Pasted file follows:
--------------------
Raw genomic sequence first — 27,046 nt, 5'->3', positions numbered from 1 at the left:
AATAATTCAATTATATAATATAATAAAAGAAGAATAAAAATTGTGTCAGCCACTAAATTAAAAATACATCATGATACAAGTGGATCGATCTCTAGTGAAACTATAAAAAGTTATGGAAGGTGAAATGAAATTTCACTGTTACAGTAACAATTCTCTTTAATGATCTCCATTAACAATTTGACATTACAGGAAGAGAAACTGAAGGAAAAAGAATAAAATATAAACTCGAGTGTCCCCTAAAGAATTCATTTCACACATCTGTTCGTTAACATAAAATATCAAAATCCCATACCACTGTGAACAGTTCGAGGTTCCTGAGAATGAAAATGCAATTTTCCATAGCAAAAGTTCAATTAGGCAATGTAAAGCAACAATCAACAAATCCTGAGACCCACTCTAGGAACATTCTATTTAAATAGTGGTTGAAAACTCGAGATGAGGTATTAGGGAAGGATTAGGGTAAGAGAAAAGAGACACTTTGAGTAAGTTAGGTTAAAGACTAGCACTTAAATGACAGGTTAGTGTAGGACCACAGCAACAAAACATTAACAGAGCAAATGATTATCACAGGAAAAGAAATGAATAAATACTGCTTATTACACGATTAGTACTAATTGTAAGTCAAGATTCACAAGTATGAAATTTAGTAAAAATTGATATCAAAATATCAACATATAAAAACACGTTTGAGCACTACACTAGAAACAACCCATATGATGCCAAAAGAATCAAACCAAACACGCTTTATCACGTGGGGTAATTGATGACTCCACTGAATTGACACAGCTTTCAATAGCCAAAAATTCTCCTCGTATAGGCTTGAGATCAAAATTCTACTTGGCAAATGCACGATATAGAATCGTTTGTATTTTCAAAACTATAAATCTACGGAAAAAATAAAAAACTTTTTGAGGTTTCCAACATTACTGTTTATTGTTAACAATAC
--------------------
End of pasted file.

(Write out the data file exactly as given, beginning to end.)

Raw genomic sequence first — 27,046 nt, 5'->3', positions numbered from 1 at the left:
AATAATTCAATTATATAATATAATAAAAGAAGAATAAAAATTGTGTCAGCCACTAAATTAAAAATACATCATGATACAAGTGGATCGATCTCTAGTGAAACTATAAAAAGTTATGGAAGGTGAAATGAAATTTCACTGTTACAGTAACAATTCTCTTTAATGATCTCCATTAACAATTTGACATTACAGGAAGAGAAACTGAAGGAAAAAGAATAAAATATAAACTCGAGTGTCCCCTAAAGAATTCATTTCACACATCTGTTCGTTAACATAAAATATCAAAATCCCATACCACTGTGAACAGTTCGAGGTTCCTGAGAATGAAAATGCAATTTTCCATAGCAAAAGTTCAATTAGGCAATGTAAAGCAACAATCAACAAATCCTGAGACCCACTCTAGGAACATTCTATTTAAATAGTGGTTGAAAACTCGAGATGAGGTATTAGGGAAGGATTAGGGTAAGAGAAAAGAGACACTTTGAGTAAGTTAGGTTAAAGACTAGCACTTAAATGACAGGTTAGTGTAGGACCACAGCAACAAAACATTAACAGAGCAAATGATTATCACAGGAAAAGAAATGAATAAATACTGCTTATTACACGATTAGTACTAATTGTAAGTCAAGATTCACAAGTATGAAATTTAGTAAAAATTGATATCAAAATATCAACATATAAAAACACGTTTGAGCACTACACTAGAAACAACCCATATGATGCCAAAAGAATCAAACCAAACACGCTTTATCACGTGGGGTAATTGATGACTCCACTGAATTGACACAGCTTTCAATAGCCAAAAATTCTCCTCGTATAGGCTTGAGATCAAAATTCTACTTGGCAAATGCACGATATAGAATCGTTTGTATTTTCAAAACTATAAATCTACGGAAAAAATAAAAAACTTTTTGAGGTTTCCAACATTACTGTTTATTGTTAACAATAC